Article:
“Be who you are
and say what you feel
because those who mind
don’t matter
and those who matter
don’t mind”.

The influence
that Dr. Seuss
had on me,

THIS quote’s meaning
didn’t sink in
until I was about
42.8 years old.

Being the middle child
in a typically conflicted family,
I was cast in the role
as mediator,
tension reliever,
the one responsible
for breaking
the ice that formed
around the
frozen tension
between everyone
than me and them.

I felt like a human icepick
with a big-ass,
shit eating grin.

I was fine.

I solved our family issues
by pointing out the truth
in a joking fashion,
and everyone THOUGHT
I was just joking,
but then
HAD to laugh
because no one could believe
that I was damn fool enough
to say
which we all knew
was true.

My Mom,
and her whichever husband,
at whatever time in her life,
would always
need someone else
to be there
to talk sense
into whichever one
gave me
the most threatening looks.

My Mom usually won
because I couldn’t bear
to lose THAT
love connection.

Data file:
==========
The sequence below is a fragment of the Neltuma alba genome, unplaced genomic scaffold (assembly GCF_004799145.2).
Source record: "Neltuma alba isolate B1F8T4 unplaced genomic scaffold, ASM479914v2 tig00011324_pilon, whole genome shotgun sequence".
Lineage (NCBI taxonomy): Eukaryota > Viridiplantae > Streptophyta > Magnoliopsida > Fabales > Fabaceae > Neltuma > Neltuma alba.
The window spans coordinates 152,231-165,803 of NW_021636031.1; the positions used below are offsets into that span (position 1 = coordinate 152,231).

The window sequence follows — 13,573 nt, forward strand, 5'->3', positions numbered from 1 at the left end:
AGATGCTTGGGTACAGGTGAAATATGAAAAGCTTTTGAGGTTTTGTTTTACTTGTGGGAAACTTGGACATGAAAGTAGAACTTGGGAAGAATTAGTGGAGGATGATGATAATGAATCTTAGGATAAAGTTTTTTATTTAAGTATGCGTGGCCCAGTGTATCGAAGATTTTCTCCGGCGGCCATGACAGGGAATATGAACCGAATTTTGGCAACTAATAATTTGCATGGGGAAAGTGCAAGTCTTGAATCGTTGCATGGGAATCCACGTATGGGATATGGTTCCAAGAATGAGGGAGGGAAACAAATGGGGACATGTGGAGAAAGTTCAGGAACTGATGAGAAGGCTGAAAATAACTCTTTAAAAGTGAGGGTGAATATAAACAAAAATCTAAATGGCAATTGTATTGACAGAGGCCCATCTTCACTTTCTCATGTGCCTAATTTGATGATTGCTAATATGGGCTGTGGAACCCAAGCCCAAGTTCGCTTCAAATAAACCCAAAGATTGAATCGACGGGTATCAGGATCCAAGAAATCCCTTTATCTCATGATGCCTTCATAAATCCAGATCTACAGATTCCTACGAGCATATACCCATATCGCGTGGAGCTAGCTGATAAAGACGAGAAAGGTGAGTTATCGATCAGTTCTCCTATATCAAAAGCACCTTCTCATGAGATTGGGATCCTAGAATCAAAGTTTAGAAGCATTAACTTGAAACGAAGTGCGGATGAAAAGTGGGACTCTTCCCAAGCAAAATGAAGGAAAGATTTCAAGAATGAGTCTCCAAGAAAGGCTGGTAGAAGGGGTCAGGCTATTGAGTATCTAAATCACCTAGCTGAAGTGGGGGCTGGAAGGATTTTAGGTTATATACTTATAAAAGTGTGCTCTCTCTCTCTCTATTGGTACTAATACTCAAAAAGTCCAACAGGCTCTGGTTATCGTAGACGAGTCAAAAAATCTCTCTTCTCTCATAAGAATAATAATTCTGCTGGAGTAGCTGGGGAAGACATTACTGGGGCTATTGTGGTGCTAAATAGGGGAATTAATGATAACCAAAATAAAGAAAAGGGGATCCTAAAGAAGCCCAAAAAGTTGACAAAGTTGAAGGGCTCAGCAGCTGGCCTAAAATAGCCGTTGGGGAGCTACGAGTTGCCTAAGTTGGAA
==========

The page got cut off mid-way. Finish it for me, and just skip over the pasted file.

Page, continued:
She always said
that she was a
master communicator,
and her razor sharp eyes
slashing at me
in THAT deadly fashion,
told me more
than her mouth
ever could.

Her eyes stopped me in my tracks.

I learned a lot
from being put
in the position
of being the mediator,
but I wouldn’t recommend it
if I were teaching
effective parenting.

It took me
THOSE 42.8 years
to realize
that I had
my own feelings,
my own thoughts,
my own desires,
and that in order for me
to evolve,
I had to muster the courage
to exit myself
from the role
that I was cast.

I still struggle
with NOT falling
into THAT pattern
of putting the
dysfunctional needs of others
before my own
and healthy dreams
and desires.

I love My Mother.
Today we giggle like schoolgirls
about how far we’ve come.

She did then
what she knew
how to do
with the tools
that she had.

All I can do now
is do what I know how to do
with the tools
that I have.

It’s all about love.

I cringe
at the stories
my daughter
will HAVE to write
when she’s my age.

*Ya’ll come get you
some Sister Louisa Art
in #106,
Sister Louisa’s Art Gallery
in The Church of The Living Room,
in The Telephone Factory Lofts.

828 Ralph McGill Blvd.,
Atlanta, Georgia 30306

Please park on Ralph McGill.

Photo by the incredibly talented Kendrick Brinson